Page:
University of Southern California - El Rodeo Yearbook (Los Angeles, CA)

 - Class of 1922

Page 1 of 472

 

University of Southern California - El Rodeo Yearbook (Los Angeles, CA) online yearbook collection, 1922 Edition, Cover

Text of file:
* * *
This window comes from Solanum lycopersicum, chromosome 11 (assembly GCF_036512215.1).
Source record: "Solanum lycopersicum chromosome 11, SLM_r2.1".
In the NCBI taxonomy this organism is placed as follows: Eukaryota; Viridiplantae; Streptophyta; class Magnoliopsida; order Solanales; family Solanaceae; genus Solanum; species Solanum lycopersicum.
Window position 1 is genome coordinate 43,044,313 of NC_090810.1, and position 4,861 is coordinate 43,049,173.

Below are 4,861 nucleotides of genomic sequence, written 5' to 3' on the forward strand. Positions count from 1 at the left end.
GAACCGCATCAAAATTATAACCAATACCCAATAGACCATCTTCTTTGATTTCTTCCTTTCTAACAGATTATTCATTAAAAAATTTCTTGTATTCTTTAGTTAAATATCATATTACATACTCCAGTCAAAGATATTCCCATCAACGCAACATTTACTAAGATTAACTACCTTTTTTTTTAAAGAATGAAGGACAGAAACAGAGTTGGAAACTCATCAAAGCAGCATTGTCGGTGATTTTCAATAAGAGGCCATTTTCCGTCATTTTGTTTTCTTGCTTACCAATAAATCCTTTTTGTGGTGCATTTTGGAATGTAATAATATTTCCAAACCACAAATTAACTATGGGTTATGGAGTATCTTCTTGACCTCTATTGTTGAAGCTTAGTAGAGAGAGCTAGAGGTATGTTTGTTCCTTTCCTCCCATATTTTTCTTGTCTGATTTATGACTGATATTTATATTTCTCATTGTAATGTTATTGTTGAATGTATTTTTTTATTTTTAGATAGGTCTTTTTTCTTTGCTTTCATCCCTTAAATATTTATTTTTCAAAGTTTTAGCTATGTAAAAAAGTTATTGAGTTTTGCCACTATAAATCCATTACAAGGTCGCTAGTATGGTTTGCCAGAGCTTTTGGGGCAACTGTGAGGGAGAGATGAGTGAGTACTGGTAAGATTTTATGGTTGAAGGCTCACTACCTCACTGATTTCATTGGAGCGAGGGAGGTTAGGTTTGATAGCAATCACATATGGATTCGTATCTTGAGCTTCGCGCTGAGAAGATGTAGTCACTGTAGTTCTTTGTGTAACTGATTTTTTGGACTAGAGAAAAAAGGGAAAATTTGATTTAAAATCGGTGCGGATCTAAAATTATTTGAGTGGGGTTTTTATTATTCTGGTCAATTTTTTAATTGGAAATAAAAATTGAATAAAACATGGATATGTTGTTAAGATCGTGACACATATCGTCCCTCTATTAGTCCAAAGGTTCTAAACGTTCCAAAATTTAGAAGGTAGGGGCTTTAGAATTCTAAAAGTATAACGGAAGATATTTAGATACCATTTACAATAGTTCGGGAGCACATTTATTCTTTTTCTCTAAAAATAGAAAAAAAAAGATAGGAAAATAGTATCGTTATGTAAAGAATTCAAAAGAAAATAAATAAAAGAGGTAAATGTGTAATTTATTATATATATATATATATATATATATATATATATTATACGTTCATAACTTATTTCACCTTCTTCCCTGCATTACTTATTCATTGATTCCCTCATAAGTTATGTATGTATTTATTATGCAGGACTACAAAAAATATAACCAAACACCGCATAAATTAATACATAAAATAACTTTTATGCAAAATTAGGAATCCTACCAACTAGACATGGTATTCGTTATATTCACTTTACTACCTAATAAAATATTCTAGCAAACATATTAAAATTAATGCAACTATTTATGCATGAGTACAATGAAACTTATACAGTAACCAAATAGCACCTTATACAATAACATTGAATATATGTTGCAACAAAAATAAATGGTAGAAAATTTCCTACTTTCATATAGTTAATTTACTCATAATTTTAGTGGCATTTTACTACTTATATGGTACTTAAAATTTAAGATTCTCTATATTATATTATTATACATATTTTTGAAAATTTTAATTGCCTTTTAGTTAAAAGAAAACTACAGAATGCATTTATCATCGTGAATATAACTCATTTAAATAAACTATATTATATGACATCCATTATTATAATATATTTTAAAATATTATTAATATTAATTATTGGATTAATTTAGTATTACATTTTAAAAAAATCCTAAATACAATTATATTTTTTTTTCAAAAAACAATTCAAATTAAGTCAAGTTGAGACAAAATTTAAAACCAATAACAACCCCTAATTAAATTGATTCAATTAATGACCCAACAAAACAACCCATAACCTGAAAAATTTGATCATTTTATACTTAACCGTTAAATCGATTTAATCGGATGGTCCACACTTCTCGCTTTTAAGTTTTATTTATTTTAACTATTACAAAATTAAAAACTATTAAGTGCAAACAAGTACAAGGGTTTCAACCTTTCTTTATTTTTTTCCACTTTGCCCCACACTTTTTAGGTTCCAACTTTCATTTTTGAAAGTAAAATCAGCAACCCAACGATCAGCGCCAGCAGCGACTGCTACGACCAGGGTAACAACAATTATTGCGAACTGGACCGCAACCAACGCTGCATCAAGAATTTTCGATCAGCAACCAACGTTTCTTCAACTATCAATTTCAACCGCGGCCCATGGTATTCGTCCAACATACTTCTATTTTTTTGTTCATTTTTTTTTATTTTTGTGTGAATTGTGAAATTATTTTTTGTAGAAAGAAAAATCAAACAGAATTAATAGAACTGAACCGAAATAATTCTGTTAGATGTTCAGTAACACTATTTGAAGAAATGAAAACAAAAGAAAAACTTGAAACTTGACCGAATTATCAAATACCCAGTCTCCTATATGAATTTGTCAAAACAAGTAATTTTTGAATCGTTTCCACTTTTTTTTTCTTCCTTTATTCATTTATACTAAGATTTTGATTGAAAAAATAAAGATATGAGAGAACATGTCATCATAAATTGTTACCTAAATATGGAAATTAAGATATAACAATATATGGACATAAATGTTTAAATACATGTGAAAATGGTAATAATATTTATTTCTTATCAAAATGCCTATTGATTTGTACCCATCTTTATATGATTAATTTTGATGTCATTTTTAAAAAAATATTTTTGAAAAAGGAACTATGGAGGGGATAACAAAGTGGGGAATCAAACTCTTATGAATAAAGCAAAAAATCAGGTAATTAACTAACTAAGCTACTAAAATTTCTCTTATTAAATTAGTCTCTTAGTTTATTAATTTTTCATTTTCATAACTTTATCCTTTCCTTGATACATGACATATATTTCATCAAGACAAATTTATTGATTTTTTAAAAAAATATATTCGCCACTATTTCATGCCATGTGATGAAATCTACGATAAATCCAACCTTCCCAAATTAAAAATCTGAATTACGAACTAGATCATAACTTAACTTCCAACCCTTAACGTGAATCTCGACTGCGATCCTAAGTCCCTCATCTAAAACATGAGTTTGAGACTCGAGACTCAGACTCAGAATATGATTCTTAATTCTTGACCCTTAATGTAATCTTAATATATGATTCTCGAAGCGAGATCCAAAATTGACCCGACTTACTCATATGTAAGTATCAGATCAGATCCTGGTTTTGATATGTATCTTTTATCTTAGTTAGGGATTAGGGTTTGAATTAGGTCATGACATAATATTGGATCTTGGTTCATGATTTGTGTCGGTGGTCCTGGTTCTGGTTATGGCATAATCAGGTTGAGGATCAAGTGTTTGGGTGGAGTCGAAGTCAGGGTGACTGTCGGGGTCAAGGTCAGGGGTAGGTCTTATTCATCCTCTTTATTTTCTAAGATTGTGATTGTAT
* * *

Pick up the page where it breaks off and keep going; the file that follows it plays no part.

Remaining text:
Cover



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Text from Pages 1 - 472 of the 1922 volume: